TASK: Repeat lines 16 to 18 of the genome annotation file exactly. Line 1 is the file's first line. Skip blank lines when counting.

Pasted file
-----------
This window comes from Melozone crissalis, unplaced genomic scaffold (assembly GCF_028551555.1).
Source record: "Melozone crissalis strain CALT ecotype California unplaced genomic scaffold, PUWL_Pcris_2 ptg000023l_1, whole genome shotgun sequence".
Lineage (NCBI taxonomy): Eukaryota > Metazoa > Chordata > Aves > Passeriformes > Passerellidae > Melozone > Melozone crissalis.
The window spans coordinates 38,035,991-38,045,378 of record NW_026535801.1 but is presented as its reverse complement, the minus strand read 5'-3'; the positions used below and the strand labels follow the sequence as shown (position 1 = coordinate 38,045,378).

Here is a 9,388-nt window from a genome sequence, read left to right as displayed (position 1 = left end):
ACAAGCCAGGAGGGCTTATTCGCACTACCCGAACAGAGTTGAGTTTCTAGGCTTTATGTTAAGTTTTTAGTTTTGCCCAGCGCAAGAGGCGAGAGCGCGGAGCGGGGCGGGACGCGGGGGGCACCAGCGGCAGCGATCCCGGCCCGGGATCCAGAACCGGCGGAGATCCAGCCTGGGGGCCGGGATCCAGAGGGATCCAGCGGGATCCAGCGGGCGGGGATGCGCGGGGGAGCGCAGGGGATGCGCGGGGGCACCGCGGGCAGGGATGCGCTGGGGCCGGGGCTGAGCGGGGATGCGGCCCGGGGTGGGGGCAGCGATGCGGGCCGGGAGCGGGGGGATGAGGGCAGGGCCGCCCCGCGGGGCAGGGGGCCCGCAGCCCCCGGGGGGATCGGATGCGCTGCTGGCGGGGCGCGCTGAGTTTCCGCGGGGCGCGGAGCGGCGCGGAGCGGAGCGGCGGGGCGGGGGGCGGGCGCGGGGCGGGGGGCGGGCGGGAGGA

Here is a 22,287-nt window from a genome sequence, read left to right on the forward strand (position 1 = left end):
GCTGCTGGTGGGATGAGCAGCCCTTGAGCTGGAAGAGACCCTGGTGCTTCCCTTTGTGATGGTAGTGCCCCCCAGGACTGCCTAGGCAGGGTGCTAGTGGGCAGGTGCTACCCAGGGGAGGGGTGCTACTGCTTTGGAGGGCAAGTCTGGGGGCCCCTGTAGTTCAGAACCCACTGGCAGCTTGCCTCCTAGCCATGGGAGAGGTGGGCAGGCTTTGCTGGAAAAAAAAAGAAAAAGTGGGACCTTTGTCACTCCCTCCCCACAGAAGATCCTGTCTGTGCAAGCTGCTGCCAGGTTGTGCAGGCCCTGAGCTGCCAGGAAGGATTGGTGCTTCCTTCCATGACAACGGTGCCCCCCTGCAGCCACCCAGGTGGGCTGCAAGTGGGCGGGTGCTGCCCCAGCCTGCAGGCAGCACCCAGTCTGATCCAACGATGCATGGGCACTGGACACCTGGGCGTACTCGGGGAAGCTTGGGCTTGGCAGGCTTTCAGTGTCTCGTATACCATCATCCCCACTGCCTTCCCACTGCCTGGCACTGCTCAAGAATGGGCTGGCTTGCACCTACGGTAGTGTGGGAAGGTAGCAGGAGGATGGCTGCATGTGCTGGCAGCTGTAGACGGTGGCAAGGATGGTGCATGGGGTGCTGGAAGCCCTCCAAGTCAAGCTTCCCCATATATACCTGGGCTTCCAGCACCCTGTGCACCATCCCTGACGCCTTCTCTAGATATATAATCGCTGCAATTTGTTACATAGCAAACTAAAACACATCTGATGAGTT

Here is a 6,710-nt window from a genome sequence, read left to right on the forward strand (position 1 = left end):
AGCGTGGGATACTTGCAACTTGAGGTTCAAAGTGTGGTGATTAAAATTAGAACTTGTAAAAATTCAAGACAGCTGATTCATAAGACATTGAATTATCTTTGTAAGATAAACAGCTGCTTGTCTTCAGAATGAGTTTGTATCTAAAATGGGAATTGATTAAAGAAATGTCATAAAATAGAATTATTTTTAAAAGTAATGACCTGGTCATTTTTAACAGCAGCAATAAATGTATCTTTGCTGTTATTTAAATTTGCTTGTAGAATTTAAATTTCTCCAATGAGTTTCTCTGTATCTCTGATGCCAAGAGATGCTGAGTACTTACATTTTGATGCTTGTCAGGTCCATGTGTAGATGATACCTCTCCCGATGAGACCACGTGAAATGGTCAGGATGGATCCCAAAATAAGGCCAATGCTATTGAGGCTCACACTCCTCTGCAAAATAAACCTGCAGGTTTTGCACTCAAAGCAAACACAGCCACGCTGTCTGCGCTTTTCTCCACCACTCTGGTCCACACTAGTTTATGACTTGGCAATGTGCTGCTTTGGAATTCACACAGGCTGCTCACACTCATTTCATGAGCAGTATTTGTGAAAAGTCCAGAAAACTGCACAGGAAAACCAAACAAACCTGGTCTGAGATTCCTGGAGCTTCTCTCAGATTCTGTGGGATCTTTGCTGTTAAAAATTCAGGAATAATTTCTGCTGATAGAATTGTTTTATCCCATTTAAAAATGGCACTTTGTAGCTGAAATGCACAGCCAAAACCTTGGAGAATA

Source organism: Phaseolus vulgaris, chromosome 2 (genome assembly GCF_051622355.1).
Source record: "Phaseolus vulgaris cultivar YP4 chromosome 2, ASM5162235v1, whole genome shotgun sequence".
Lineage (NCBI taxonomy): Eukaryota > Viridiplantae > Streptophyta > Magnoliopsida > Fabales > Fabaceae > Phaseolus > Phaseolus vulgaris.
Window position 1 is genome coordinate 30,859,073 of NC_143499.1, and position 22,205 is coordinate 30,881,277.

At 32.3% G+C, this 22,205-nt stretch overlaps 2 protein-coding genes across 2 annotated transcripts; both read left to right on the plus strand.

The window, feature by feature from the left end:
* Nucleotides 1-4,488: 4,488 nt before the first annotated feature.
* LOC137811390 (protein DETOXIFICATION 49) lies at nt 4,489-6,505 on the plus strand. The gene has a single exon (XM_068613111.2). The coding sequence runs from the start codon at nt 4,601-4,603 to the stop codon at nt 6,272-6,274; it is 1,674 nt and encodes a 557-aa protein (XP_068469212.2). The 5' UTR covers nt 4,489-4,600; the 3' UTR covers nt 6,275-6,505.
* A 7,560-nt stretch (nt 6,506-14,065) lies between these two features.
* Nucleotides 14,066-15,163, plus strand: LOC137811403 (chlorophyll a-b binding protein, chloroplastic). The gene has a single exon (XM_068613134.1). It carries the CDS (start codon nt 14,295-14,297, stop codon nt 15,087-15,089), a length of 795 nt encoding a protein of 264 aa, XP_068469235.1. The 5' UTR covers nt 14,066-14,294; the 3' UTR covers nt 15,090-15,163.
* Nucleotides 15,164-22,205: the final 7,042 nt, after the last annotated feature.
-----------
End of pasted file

The window, feature by feature from the left end:
* Nucleotides 1-4,488: 4,488 nt before the first annotated feature.
* LOC137811390 (protein DETOXIFICATION 49) lies at nt 4,489-6,505 on the plus strand. The gene has a single exon (XM_068613111.2). The coding sequence runs from the start codon at nt 4,601-4,603 to the stop codon at nt 6,272-6,274; it is 1,674 nt and encodes a 557-aa protein (XP_068469212.2). The 5' UTR covers nt 4,489-4,600; the 3' UTR covers nt 6,275-6,505.